I refer to the Straits Times report, "Government has not curbed public prosecutor's discretion for Section 377A: A-G Lucien Wong" (Oct 2).
Far from suggesting that the public prosecutor (PP) does not retain the sole discretion to prosecute, my Insight piece in The Sunday Times affirms and reiterates such prosecutorial discretion. And that is precisely why the present situation is so unsatisfactory.
Each new PP could very well take a different and subjective view of what circumstances merit prosecution.
In this connection, the following observations made by a current deputy attorney-general, Mr Hri Kumar Nair, on Oct 22, 2007 (in Parliament, while he was an MP), are both prescient and pertinent:
"...it is unclear what the current legal position is.
"…Does it mean that the police will not act on complaints or that suspects may be investigated but ultimately not arrested or prosecuted? Or is it the case that the Attorney-General (A-G), who has prosecutorial discretion, may prosecute some but not all offenders?
"That puts the A-G in a difficult position because selective prosecution will give rise to more issues. But if the intention is not to do anything at all, then what is the purpose of having the law? Does it not hurt our credibility that we have laws that are toothless?
"…in the long run, making some conduct criminal under our Penal Code whilst stating that the law will not be enforced, simply invites attacks on the integrity of the code."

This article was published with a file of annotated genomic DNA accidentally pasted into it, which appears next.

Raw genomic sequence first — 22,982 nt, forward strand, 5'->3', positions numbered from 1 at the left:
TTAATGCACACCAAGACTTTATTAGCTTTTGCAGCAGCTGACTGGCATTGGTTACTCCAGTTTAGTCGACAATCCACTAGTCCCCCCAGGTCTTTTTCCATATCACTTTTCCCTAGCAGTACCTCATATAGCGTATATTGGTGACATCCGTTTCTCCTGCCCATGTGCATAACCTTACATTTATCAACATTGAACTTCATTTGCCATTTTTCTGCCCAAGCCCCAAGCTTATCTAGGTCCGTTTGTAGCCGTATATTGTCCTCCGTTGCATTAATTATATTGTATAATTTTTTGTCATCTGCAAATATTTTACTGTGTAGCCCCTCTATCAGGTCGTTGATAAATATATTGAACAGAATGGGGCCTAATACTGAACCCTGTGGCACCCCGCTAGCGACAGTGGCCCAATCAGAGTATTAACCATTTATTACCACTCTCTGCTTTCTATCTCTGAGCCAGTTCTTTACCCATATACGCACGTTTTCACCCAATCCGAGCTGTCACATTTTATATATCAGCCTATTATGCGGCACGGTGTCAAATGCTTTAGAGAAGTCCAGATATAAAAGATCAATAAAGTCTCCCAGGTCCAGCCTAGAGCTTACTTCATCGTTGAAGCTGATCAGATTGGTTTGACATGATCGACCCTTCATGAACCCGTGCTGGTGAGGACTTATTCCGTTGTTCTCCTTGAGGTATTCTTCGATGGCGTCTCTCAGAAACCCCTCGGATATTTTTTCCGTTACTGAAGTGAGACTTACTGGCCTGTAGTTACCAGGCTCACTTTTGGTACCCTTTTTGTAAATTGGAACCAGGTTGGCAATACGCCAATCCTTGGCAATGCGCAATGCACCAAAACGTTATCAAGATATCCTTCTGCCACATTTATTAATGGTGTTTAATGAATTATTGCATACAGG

As for the 2008 case referred to in the Attorney-General's Chambers statement, it is important to point out that the offending conduct in question occurred in September 2007, before parliamentary debates started. Further, the charge was not pursued although taken into consideration.
Reference might usefully be made to the 2010 case against Mr Tan Eng Hong. Mr Tan and his co-offender were initially charged under Section 377A, but the charges were withdrawn and substituted with different offences shortly after Mr Tan filed a challenge against the constitutionality of 377A.
As far as I am aware, these are the only instances when Section 377A was invoked after the 2007 parliamentary debates.
On Sept 8 this year, chief of government communications Janadas Devan made the following statement in his Facebook page: "But the Government does not and will not enforce 377A." This illustrates how ambiguous the present enforcement situation is.
V. K. Rajah